For the last few years, the San Diego Unified School District has announced that it will have to lay hundreds of teachers off. But each year, the total number of teachers actually laid off has ended up just a slice of that worst-case-scenario.

This pattern happens because every January, the district has to project how it will balance its budget the following year. In lean times, it does that by projecting how many people it will have to lay off.

But, in January, the district doesn’t know how much money it will have to work with the following year. It doesn’t know that until the state comes out with its budget in the summer. A lot often changes in the few months between the district making its projections and the state’s final budget. The result: The district’s projections end up way off, as hundreds of layoff notices are cancelled.

The teachers union derides this pattern as “crying wolf” and says it brings about unnecessary distress at schools. Recently, the union called on the district to stop playing the budget game. In response, the district says it’s mandated by law to project and account for the worst possible situation for its budget, and said it’s happy to work to change a union-supported law that requires it to issue layoff notices before March 15 each year.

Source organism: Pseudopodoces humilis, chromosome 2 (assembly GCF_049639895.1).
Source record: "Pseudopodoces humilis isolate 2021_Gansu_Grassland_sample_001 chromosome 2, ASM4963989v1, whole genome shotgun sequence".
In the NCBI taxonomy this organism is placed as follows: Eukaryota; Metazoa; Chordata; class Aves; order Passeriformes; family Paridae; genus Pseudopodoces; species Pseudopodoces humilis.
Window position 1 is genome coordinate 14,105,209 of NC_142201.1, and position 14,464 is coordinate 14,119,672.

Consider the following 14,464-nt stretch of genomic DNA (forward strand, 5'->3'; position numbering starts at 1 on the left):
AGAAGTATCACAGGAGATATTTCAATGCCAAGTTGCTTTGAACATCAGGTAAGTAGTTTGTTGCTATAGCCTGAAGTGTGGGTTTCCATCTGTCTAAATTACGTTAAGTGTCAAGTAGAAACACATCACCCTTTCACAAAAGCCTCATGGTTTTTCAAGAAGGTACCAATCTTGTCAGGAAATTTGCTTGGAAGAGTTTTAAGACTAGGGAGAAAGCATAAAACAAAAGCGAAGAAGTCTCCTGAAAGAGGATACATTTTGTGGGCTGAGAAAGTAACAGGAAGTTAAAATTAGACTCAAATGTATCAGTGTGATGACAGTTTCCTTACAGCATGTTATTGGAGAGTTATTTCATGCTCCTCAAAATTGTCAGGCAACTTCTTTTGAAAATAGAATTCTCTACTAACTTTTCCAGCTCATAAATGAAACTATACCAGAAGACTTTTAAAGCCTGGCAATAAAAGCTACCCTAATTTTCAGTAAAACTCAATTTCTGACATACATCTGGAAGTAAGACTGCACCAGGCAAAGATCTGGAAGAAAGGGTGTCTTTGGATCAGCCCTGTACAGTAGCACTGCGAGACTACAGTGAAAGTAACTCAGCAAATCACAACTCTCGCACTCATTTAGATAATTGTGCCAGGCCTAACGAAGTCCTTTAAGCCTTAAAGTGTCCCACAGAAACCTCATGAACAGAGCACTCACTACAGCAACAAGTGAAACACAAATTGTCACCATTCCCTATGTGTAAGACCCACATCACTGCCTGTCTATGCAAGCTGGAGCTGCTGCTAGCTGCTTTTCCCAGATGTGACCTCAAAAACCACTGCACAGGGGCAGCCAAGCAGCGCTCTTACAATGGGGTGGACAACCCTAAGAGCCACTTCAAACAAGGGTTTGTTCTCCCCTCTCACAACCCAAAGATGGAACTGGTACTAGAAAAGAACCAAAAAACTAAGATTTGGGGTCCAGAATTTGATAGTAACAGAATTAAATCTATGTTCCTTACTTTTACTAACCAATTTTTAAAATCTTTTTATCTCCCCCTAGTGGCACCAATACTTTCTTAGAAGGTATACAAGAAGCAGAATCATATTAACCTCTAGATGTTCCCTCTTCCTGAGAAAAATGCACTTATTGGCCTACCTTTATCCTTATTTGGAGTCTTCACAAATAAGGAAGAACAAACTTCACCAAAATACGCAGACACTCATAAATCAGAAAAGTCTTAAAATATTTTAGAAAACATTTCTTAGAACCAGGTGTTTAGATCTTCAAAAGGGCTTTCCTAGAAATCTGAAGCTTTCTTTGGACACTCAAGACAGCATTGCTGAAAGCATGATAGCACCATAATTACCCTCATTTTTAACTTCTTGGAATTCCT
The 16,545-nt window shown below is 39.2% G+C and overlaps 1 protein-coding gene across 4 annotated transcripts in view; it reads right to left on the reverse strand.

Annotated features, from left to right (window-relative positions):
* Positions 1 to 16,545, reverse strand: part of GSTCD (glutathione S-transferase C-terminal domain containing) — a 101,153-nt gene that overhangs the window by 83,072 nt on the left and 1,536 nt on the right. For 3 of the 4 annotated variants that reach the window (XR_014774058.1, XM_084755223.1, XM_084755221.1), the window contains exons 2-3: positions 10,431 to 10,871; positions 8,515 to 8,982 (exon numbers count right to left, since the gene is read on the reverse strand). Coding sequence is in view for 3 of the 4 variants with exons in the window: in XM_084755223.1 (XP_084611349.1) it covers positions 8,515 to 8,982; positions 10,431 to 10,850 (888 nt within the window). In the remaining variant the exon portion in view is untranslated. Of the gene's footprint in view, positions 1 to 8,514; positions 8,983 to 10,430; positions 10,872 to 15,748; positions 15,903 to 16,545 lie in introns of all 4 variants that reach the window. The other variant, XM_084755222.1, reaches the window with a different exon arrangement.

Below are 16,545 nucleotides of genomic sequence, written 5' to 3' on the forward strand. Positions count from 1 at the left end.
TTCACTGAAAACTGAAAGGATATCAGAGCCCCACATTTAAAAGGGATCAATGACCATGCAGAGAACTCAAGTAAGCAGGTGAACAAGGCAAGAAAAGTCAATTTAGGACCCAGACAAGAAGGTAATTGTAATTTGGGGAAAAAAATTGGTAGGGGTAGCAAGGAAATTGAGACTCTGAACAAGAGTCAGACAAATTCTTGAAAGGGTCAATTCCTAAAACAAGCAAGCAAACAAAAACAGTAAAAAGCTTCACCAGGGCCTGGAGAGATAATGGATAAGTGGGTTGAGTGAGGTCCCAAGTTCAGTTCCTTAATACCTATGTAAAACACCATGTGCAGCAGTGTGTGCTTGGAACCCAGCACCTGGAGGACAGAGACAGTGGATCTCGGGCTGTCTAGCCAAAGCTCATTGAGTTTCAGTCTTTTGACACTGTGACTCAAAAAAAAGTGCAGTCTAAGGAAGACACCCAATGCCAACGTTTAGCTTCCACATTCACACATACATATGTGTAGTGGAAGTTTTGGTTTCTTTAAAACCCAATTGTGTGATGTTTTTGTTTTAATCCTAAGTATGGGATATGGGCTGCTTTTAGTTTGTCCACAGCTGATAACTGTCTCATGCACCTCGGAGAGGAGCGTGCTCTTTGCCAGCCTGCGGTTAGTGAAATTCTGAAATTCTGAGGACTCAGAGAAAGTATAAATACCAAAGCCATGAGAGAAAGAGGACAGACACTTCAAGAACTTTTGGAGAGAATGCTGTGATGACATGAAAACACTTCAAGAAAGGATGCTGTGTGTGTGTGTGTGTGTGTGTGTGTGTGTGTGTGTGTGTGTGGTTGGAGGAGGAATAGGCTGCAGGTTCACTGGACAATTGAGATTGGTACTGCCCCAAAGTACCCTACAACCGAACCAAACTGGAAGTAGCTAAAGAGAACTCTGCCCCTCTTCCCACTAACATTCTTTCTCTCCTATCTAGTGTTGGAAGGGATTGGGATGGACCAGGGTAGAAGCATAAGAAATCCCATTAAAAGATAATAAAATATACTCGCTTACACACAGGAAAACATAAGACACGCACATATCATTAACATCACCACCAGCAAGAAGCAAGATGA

Just to keep things in perspective, I recently filmed a short video with the help of our news partners NBC 7 San Diego.

While we were filming this segment of San Diego Explained, I took a few minutes to illustrate, with the help of a delicious pizza, how the district’s layoff projections were sliced up last year.

A quick note: This video’s intended for visual purposes, not to make light of the layoff issue. As the husband of a teacher, I know first-hand how trying it can be for a teacher to not be guaranteed a job the following year. Layoff notices are no joke, and that’s why we’re paying them so much attention.

Here’s the video:

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Will Carless is an investigative reporter at You can reach him at or 619.550.5670.

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Will Carless was formerly the head of investigations at Voice of San Diego.

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